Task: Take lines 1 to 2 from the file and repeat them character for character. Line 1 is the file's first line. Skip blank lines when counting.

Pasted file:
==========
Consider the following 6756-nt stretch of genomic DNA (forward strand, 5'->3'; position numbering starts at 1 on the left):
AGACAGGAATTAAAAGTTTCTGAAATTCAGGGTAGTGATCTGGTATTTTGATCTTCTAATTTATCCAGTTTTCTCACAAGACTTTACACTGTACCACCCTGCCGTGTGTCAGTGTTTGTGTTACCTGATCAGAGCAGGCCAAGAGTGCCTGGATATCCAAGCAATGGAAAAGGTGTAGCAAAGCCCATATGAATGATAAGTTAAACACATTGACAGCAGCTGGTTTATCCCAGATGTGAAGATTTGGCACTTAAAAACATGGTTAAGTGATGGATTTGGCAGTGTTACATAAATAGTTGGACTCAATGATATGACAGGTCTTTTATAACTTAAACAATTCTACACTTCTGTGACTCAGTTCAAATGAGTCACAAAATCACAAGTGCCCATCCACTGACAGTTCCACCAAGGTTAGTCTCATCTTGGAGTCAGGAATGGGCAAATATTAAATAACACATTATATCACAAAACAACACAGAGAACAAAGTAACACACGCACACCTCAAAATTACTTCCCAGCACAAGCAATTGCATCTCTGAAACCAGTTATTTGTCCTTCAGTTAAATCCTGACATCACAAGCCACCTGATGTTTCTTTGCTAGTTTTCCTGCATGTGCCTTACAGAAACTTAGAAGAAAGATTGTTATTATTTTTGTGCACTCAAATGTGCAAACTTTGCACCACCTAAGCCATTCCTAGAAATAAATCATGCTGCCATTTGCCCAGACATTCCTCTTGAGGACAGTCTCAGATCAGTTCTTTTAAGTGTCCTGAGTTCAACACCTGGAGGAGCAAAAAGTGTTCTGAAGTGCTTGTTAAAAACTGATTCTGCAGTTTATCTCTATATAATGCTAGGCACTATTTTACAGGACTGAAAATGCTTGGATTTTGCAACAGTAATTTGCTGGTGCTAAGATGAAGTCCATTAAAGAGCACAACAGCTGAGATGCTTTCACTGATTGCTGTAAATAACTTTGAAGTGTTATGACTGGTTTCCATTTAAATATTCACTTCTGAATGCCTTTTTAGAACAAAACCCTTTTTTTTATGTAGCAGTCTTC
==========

Consider the following 6756-nt stretch of genomic DNA (forward strand, 5'->3'; position numbering starts at 1 on the left):
AGACAGGAATTAAAAGTTTCTGAAATTCAGGGTAGTGATCTGGTATTTTGATCTTCTAATTTATCCAGTTTTCTCACAAGACTTTACACTGTACCACCCTGCCGTGTGTCAGTGTTTGTGTTACCTGATCAGAGCAGGCCAAGAGTGCCTGGATATCCAAGCAATGGAAAAGGTGTAGCAAAGCCCATATGAATGATAAGTTAAACACATTGACAGCAGCTGGTTTATCCCAGATGTGAAGATTTGGCACTTAAAAACATGGTTAAGTGATGGATTTGGCAGTGTTACATAAATAGTTGGACTCAATGATATGACAGGTCTTTTATAACTTAAACAATTCTACACTTCTGTGACTCAGTTCAAATGAGTCACAAAATCACAAGTGCCCATCCACTGACAGTTCCACCAAGGTTAGTCTCATCTTGGAGTCAGGAATGGGCAAATATTAAATAACACATTATATCACAAAACAACACAGAGAACAAAGTAACACACGCACACCTCAAAATTACTTCCCAGCACAAGCAATTGCATCTCTGAAACCAGTTATTTGTCCTTCAGTTAAATCCTGACATCACAAGCCACCTGATGTTTCTTTGCTAGTTTTCCTGCATGTGCCTTACAGAAACTTAGAAGAAAGATTGTTATTATTTTTGTGCACTCAAATGTGCAAACTTTGCACCACCTAAGCCATTCCTAGAAATAAATCATGCTGCCATTTGCCCAGACATTCCTCTTGAGGACAGTCTCAGATCAGTTCTTTTAAGTGTCCTGAGTTCAACACCTGGAGGAGCAAAAAGTGTTCTGAAGTGCTTGTTAAAAACTGATTCTGCAGTTTATCTCTATATAATGCTAGGCACTATTTTACAGGACTGAAAATGCTTGGATTTTGCAACAGTAATTTGCTGGTGCTAAGATGAAGTCCATTAAAGAGCACAACAGCTGAGATGCTTTCACTGATTGCTGTAAATAACTTTGAAGTGTTATGACTGGTTTCCATTTAAATATTCACTTCTGAATGCCTTTTTAGAACAAAACCCTTTTTTTTATGTAGCAGTCTTC